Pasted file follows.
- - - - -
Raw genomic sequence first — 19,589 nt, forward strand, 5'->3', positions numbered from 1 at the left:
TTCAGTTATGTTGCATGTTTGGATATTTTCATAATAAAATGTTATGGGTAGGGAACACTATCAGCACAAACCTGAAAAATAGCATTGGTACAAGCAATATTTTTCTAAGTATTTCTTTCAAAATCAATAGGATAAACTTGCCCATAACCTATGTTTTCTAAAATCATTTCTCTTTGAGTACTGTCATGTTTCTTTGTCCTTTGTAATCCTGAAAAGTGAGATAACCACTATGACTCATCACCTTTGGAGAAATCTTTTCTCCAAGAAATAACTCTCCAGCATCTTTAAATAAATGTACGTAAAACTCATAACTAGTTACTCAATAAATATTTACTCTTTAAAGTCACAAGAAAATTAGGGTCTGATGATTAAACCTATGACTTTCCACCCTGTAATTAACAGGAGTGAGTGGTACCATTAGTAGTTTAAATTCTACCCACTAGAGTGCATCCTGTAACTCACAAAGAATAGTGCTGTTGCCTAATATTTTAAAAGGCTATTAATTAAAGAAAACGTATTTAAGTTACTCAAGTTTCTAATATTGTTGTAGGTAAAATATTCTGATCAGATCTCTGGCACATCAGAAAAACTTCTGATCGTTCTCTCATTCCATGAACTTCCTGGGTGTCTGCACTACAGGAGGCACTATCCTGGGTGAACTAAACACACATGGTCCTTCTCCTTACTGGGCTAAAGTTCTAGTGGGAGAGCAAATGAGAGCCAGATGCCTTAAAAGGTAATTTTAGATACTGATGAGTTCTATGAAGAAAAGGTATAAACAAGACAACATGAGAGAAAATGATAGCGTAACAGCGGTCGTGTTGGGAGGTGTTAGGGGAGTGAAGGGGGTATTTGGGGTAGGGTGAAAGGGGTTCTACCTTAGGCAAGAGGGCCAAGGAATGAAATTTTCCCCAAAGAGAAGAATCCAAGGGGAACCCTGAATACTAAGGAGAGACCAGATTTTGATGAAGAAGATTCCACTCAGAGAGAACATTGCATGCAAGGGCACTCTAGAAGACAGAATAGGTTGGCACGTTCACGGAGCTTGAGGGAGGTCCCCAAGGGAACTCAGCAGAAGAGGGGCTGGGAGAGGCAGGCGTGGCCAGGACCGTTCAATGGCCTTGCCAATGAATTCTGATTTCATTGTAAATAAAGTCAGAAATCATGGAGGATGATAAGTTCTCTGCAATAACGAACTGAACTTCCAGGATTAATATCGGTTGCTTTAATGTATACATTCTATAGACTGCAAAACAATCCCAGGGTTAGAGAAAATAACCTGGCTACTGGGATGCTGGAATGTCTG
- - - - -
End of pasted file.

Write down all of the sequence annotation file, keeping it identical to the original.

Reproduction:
Raw genomic sequence first — 19,589 nt, forward strand, 5'->3', positions numbered from 1 at the left:
TTCAGTTATGTTGCATGTTTGGATATTTTCATAATAAAATGTTATGGGTAGGGAACACTATCAGCACAAACCTGAAAAATAGCATTGGTACAAGCAATATTTTTCTAAGTATTTCTTTCAAAATCAATAGGATAAACTTGCCCATAACCTATGTTTTCTAAAATCATTTCTCTTTGAGTACTGTCATGTTTCTTTGTCCTTTGTAATCCTGAAAAGTGAGATAACCACTATGACTCATCACCTTTGGAGAAATCTTTTCTCCAAGAAATAACTCTCCAGCATCTTTAAATAAATGTACGTAAAACTCATAACTAGTTACTCAATAAATATTTACTCTTTAAAGTCACAAGAAAATTAGGGTCTGATGATTAAACCTATGACTTTCCACCCTGTAATTAACAGGAGTGAGTGGTACCATTAGTAGTTTAAATTCTACCCACTAGAGTGCATCCTGTAACTCACAAAGAATAGTGCTGTTGCCTAATATTTTAAAAGGCTATTAATTAAAGAAAACGTATTTAAGTTACTCAAGTTTCTAATATTGTTGTAGGTAAAATATTCTGATCAGATCTCTGGCACATCAGAAAAACTTCTGATCGTTCTCTCATTCCATGAACTTCCTGGGTGTCTGCACTACAGGAGGCACTATCCTGGGTGAACTAAACACACATGGTCCTTCTCCTTACTGGGCTAAAGTTCTAGTGGGAGAGCAAATGAGAGCCAGATGCCTTAAAAGGTAATTTTAGATACTGATGAGTTCTATGAAGAAAAGGTATAAACAAGACAACATGAGAGAAAATGATAGCGTAACAGCGGTCGTGTTGGGAGGTGTTAGGGGAGTGAAGGGGGTATTTGGGGTAGGGTGAAAGGGGTTCTACCTTAGGCAAGAGGGCCAAGGAATGAAATTTTCCCCAAAGAGAAGAATCCAAGGGGAACCCTGAATACTAAGGAGAGACCAGATTTTGATGAAGAAGATTCCACTCAGAGAGAACATTGCATGCAAGGGCACTCTAGAAGACAGAATAGGTTGGCACGTTCACGGAGCTTGAGGGAGGTCCCCAAGGGAACTCAGCAGAAGAGGGGCTGGGAGAGGCAGGCGTGGCCAGGACCGTTCAATGGCCTTGCCAATGAATTCTGATTTCATTGTAAATAAAGTCAGAAATCATGGAGGATGATAAGTTCTCTGCAATAACGAACTGAACTTCCAGGATTAATATCGGTTGCTTTAATGTATACATTCTATAGACTGCAAAACAATCCCAGGGTTAGAGAAAATAACCTGGCTACTGGGATGCTGGAATGTCTG